What a way to go out.
Next spring, Eric Heins will leave the Northern Arizona University cross country program, which he has directed for the past 10 years, with a national championship. Not just any NCAA title, but the school’s first-ever in the sport.
And this championship came with a story-book finish.
The Lumberjacks, who entered yesterday’s NCAA National Championships in Indiana as the unanimous selection as the No. 1 cross country team in the country, left a wake of old records in their wake.
Not only was this the first national title in cross country, but also the Division I school’s first of its kind in any sport. And it was the first NCAA championship for a Big Sky Conference school outside of football.
The team of seven competing athletes in Terre Haute combined to post a winning score of 125 points on a cold, windy day – not unlike the weather they train in at Flagstaff’s 7,000-foot elevation. That total broke the old school mark of 142 points – set 21 years ago.
Thanks to their efforts, NAU also became the first non-Power 5 university to win the cross country title since UTEP accomplished the feat 35 years ago.
Futsum Zienasellassie, a redshirt senior from Indianapolis, was the first NAU runner to cross the finish line, coming in fourth with a time of 29:49.8. Finishing behind him were Matt Baxter, a redshirt junior from New Zealand, in 11th place (30:03.1); Tyler Day in 23rd place (30:13); and Andy Trouard in 37th place (30:23.5).
Day and Trouard are both local recruits. Day is a sophomore who attended Mesquite High School in Gilbert and Tourard is a redshirt junior from Tucson, where he attended Salpointe Catholic.
All four turned in All-America performances. For Zienasellassie, it was his fourth , making him the first NAU cross country runner to become a four-time NCAA All-American. And the group also set another school mark, tying the program record with four top-40 individual finishes at national championships.
Cory Glines finished as the crucial fifth NAU runner, scoring the decisive 66 points needed to move ahead of runner-up Stanford. The redshirt junior claimed 84th place with a time of 30:46.4. The final two Lumberjacks were Nathan Weitz in 95th place and Geordie Beamish right behind in 97th.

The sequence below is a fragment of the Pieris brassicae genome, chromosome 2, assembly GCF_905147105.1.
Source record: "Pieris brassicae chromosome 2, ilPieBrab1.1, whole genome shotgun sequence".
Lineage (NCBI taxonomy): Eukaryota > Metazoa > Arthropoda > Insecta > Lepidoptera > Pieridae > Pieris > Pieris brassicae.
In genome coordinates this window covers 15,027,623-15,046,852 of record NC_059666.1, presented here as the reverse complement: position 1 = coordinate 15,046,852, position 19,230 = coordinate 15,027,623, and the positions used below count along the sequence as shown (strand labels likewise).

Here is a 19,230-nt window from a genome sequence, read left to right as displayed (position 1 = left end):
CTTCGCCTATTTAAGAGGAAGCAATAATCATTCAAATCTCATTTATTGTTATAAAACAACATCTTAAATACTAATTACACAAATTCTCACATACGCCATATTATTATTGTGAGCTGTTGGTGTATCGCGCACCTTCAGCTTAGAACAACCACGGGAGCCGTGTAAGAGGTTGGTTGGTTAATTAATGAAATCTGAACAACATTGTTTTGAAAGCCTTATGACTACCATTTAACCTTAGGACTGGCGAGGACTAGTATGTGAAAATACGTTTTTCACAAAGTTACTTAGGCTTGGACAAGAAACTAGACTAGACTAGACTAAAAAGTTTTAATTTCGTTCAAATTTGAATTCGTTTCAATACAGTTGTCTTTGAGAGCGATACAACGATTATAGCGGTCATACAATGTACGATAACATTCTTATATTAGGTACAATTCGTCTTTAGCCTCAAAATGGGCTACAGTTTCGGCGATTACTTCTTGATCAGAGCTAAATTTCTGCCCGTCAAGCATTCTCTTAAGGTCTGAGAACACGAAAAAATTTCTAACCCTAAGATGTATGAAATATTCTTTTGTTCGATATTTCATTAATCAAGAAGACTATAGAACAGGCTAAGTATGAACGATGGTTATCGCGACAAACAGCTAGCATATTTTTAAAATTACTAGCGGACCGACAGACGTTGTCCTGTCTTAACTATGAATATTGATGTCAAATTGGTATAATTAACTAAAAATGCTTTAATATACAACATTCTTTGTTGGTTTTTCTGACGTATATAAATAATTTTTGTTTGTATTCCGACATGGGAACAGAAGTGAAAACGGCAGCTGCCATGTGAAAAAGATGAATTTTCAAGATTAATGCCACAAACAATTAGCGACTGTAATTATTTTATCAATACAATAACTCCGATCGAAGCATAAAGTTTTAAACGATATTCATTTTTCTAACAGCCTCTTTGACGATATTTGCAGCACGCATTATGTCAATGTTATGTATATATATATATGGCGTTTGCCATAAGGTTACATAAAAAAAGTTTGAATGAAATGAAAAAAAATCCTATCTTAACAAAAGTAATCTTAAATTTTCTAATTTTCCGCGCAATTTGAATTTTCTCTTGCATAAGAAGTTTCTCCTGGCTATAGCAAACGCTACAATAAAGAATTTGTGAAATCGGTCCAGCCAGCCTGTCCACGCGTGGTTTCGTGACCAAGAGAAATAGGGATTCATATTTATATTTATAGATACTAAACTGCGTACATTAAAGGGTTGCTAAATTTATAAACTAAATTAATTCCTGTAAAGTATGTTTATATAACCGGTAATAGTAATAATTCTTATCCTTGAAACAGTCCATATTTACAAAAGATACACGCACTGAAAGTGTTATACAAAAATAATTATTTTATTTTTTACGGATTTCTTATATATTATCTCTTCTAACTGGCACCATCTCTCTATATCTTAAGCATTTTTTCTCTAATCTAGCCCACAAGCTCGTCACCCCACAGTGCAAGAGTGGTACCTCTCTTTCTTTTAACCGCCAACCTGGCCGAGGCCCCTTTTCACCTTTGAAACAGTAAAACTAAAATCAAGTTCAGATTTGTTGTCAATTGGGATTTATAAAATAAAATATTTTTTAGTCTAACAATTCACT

Heins, who coaches track & field as well, announced back in April that he would be leaving the program after this season since his wife, Kaci, has taken a job with the NASA Space Center in Houston. His plans are to leave for Texas to join her after the 2o17 outdoor season concludes.
His successor will inherit a program that has established itself as the dominant program in the Big Sky, one that has also made its mark on the national level. The NAU cross country program has consistently been ranked among the nation’s top 10 – three times in the top 5 – and has made nine NCAA Championship appearances.
Coming into this season, Heins had already accumulated 27 Big Sky Coach of the Year honors.
In August, Michael Smith was hired to replace Heins as the new Director of Cross Country and Track & Field, coming on board now in order to make a smooth transition when Heins departs next spring. Smith was hired from Georgetown University where he spent four years, including directing the men’s and women’s cross country and track & field programs during the 2015-16 season.
Heins is familiar with his replacement since Smith lived in Flagstaff for six years, during which time he founded Team Run Flagstaff while working at the NAU Center for High Altitude Training, an Olympic training site for long distance running.